You be Britain and I'll be Germany...'Inter-school e-mailing in Year 9


By Maggie Wilson, Heather Scott, published 1st March 2003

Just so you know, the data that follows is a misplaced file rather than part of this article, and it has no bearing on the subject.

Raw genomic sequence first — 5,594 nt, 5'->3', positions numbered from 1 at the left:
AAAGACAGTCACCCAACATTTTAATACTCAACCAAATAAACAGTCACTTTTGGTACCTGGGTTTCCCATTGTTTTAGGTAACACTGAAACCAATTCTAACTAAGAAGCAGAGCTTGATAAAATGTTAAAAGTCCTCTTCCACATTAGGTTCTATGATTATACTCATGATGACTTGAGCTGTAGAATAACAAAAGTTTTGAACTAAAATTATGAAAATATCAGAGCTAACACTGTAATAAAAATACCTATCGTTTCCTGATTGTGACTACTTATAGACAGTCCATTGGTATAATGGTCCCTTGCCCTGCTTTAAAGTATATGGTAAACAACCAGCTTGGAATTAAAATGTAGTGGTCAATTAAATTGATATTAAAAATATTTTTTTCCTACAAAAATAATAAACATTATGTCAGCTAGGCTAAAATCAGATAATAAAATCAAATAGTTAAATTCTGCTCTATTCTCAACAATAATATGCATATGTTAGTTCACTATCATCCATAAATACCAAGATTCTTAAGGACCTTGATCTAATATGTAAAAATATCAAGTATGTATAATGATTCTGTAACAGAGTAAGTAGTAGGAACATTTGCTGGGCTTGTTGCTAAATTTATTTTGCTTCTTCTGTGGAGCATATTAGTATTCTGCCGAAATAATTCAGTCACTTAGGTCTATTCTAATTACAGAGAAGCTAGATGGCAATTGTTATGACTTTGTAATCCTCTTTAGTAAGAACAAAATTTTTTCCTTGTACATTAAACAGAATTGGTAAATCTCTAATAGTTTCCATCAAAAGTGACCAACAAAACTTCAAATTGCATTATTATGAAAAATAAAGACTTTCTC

E-mailing is fast becoming our preferred means of communication and for good reason. It is immediate: we can fire off a few lines and receive a reply within seconds. It is also flexible: unlike a telephone conversation, we do not have to reply there and then; we can go away and ponder, fitting in the response when it suits us. Given that students love it too, it seems sensible to exploit all the benefits. But we should remember the mantra of all history and ICT innovators: ICT is a great tool as long as the history comes first. Heather Scott and Maggie Wilson demonstrate this perfectly. They explain how they set up a project between their two schools which exploited the spontaneity of e-mailing in motivating their students. It also focused these Year 9 students, encouraging them to reach decisions after evidence has been weighed and discussed. As with most successful ICT activities, the benefits lie not in the mechanics of the technology but in the reflection, manipulation or discussion that the technology facilitates. In this case, success lay in class discussions which took place in advance of e-mail exchanges. In other words, this is a speaking and listening activity. We know we have got somewhere when students talk animatedly about history in our lessons; we know we have really cracked it when they are doing this with students they have never even met.

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